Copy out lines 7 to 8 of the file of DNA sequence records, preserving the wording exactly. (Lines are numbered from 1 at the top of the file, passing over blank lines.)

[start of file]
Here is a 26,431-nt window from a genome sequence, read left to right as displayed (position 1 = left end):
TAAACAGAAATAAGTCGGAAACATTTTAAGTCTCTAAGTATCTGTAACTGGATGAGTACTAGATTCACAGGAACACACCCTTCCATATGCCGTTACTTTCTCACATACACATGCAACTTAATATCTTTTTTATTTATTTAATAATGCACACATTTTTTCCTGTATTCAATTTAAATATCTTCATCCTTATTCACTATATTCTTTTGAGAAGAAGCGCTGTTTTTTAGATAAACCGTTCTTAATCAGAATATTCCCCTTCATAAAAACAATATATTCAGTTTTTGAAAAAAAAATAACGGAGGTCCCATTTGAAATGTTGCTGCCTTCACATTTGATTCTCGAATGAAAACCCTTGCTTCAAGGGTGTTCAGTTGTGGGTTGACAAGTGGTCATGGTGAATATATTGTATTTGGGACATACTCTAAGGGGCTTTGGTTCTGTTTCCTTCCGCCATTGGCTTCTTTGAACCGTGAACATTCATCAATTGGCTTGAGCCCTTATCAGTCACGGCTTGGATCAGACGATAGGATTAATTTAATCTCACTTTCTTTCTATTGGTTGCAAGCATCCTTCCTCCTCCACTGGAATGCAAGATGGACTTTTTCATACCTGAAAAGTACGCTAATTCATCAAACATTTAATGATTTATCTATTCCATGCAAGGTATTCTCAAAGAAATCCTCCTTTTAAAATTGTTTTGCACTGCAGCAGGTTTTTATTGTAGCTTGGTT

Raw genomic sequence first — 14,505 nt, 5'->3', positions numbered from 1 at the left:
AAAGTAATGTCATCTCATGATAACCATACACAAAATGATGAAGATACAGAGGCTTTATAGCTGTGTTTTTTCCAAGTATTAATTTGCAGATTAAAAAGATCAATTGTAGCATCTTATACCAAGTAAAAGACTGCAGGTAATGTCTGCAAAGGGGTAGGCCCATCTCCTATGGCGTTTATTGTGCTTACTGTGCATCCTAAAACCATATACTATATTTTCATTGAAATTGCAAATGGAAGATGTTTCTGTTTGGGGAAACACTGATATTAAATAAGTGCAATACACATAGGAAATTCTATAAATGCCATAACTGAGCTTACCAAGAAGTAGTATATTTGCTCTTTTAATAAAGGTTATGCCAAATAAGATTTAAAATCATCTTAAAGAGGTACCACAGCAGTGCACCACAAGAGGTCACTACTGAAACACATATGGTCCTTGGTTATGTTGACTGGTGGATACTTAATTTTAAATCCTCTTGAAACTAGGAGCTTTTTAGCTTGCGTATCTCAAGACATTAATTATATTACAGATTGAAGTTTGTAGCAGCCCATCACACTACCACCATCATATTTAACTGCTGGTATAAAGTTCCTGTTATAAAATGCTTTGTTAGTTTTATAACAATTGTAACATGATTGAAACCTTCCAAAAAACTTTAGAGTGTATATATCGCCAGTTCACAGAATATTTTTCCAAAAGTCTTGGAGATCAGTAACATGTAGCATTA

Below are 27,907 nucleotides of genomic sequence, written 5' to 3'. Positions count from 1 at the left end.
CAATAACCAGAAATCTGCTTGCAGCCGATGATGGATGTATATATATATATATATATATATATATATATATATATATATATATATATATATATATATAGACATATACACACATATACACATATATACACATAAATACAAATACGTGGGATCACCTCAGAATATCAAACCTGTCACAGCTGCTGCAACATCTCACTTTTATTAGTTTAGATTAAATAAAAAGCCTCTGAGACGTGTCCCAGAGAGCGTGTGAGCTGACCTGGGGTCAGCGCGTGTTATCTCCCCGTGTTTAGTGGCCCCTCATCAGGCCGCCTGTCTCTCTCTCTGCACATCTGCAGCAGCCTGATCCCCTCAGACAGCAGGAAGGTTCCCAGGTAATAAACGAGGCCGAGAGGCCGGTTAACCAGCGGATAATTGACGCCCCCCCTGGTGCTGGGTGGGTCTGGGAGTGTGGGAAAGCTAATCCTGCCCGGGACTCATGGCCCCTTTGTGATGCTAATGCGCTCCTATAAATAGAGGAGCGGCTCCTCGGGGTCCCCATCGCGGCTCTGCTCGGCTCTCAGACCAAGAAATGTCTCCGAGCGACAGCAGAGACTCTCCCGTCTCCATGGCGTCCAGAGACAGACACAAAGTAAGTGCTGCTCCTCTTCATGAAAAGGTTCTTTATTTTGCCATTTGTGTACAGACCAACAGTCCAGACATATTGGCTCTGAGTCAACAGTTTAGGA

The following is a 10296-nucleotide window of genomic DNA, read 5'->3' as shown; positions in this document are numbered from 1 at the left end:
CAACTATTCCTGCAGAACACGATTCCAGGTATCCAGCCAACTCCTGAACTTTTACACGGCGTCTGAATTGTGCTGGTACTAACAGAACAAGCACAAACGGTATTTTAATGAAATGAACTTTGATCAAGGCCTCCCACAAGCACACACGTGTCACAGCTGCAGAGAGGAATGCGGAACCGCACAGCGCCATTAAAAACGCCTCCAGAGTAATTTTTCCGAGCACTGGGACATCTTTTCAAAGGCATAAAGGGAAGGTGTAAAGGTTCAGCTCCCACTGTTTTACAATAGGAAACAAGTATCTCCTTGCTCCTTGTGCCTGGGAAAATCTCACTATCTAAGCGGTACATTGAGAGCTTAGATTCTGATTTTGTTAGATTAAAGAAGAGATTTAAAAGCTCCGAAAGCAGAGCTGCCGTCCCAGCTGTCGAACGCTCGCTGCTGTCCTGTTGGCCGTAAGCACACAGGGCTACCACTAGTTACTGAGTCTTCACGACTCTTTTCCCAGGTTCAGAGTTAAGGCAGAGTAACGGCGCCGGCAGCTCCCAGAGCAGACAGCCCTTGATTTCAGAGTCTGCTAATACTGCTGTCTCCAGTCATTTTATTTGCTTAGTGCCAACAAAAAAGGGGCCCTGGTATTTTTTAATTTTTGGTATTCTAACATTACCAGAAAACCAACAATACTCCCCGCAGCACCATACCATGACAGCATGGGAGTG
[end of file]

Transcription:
The following is a 10296-nucleotide window of genomic DNA, read 5'->3' as shown; positions in this document are numbered from 1 at the left end:
CAACTATTCCTGCAGAACACGATTCCAGGTATCCAGCCAACTCCTGAACTTTTACACGGCGTCTGAATTGTGCTGGTACTAACAGAACAAGCACAAACGGTATTTTAATGAAATGAACTTTGATCAAGGCCTCCCACAAGCACACACGTGTCACAGCTGCAGAGAGGAATGCGGAACCGCACAGCGCCATTAAAAACGCCTCCAGAGTAATTTTTCCGAGCACTGGGACATCTTTTCAAAGGCATAAAGGGAAGGTGTAAAGGTTCAGCTCCCACTGTTTTACAATAGGAAACAAGTATCTCCTTGCTCCTTGTGCCTGGGAAAATCTCACTATCTAAGCGGTACATTGAGAGCTTAGATTCTGATTTTGTTAGATTAAAGAAGAGATTTAAAAGCTCCGAAAGCAGAGCTGCCGTCCCAGCTGTCGAACGCTCGCTGCTGTCCTGTTGGCCGTAAGCACACAGGGCTACCACTAGTTACTGAGTCTTCACGACTCTTTTCCCAGGTTCAGAGTTAAGGCAGAGTAACGGCGCCGGCAGCTCCCAGAGCAGACAGCCCTTGATTTCAGAGTCTGCTAATACTGCTGTCTCCAGTCATTTTATTTGCTTAGTGCCAACAAAAAAGGGGCCCTGGTATTTTTTAATTTTTGGTATTCTAACATTACCAGAAAACCAACAATACTCCCCGCAGCACCATACCATGACAGCATGGGAGTG